Today we will cover the last class of analytics for finding that needle of information in an ocean of big data—prescriptive analytics. Remember information << data—the information anyone can extract from big data will always be much less than the sheer volume of the big data itself. The difference is even more dramatic if we are talking about relevant and useful information.
Prescriptive analytics not only predicts a possible future, it predicts multiple futures based on the decision maker’s actions. Therefore a prescriptive model is, by definition, also predictive.
Last time we described the simplest class of analytics (i.e. descriptive analytics) that you can use to reduce your big data into much smaller, but consumable bites of information. Remember, most raw data, especially big data, are not suitable for human consumption, but the information we derived from the data is.
Today we will talk about the second class of analytics for data reduction—predictive analytics. First let me clarify 2 subtle points about predictive analytics that is often confusing.
The purpose of predictive analytics is NOT to tell you what will happen in the future. No analytics can do that.
Predictive analytics are not limited to the time domain. Some of the most interesting predictive analytics in social media are non-temporal in nature.
Now that SxSW interactive is over, it’s time to get back and do some serious business. For me, that means I’ll return to the world of big data. But let me tell you a little secret: although I work with big data all the time, I never actually look at any big data, because big data isn’t made for human consumption.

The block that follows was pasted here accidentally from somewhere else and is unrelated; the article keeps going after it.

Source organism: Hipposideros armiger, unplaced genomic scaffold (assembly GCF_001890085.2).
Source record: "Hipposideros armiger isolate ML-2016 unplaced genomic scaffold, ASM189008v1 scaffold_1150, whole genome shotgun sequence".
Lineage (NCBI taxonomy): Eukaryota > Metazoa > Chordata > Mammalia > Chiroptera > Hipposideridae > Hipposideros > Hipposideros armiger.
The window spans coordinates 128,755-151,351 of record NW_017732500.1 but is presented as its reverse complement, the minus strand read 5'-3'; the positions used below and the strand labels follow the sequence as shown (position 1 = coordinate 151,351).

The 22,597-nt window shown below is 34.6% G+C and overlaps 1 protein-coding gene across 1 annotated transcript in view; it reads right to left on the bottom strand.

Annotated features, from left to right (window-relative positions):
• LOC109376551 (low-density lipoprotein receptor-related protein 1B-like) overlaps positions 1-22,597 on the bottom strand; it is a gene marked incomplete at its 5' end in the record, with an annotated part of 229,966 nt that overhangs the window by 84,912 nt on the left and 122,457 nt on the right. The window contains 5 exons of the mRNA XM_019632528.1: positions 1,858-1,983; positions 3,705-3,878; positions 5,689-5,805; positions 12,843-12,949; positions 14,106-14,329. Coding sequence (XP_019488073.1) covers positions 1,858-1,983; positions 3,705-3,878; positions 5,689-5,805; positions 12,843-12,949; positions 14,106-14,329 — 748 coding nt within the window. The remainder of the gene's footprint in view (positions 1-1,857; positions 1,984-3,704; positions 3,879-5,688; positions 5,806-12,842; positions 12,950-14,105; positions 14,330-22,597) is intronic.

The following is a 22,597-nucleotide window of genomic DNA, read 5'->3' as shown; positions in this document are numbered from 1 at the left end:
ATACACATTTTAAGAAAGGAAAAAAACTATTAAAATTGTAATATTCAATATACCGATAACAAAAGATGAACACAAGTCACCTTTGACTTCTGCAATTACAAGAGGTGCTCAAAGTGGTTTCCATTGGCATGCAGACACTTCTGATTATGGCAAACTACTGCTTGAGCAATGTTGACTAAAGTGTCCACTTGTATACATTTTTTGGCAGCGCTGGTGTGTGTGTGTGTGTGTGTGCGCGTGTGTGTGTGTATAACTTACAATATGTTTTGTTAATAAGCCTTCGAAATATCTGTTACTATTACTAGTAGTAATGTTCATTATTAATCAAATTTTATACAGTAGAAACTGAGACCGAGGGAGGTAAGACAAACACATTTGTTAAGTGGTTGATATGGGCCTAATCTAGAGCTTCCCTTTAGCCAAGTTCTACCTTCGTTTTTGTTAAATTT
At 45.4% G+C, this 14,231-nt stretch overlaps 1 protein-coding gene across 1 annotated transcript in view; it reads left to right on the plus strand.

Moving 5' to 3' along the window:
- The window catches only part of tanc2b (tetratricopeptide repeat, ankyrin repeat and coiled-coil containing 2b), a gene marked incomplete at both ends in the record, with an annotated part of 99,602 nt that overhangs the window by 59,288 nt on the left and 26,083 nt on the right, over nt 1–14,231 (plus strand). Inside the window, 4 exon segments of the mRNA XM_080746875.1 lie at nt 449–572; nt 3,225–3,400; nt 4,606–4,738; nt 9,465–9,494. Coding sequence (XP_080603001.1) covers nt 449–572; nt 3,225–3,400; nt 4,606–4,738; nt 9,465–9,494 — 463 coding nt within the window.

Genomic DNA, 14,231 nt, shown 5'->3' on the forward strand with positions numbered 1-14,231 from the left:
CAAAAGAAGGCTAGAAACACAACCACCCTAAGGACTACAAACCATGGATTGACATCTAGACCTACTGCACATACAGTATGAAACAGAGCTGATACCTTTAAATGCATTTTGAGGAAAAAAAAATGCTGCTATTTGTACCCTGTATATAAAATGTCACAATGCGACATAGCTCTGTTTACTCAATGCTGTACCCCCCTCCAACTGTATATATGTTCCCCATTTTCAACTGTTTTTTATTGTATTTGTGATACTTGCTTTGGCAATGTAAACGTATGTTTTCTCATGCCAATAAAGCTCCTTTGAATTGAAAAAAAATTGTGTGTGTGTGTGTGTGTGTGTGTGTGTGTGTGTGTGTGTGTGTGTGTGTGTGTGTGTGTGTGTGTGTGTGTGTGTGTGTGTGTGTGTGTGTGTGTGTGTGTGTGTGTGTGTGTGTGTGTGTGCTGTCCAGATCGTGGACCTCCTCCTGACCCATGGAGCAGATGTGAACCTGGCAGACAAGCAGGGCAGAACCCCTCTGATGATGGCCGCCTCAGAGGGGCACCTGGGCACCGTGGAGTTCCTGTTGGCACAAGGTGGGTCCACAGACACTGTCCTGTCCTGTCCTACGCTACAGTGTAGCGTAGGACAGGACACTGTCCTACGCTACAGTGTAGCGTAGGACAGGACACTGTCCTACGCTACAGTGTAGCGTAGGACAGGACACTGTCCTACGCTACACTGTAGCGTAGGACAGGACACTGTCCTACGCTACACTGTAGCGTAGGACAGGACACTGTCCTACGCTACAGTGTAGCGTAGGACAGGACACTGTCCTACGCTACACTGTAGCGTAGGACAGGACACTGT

No one can make any sense out of direct examination of petabytes of data; not even analysts or data scientists. You can’t even plot them on the monitor, because even the highest resolution monitors are nowhere near a petapixel. We may look at several small samples of the big data during exploratory data analysis (EDA), but that’s not big data per se, since that is just a tiny fraction of big data. Frankly, I don’t know anyone who actually looks through the entire set of big data with their naked eye. Instead, we apply many sophisticated analytics to big data, and let our computers crunch it down to consumable digests. And that’s where we spend most of time—looking at the results of analyses.
By definition, an insight must provide something we don’t already know. However, we typically don’t know what we don’t know, so we can’t really look for insights, since we won't know what to look for if we don't know what it is a priori. What we need to do is to temporarily forget about the value proposition of the data analysis and look beyond what’s relevant to the immediate problem we are trying to solve. Although there is no guarantee that we will find anything in the land of irrelevance, but ironically that is usually where insights are discovered.
How exactly do we do this? That is the topic we will discuss today.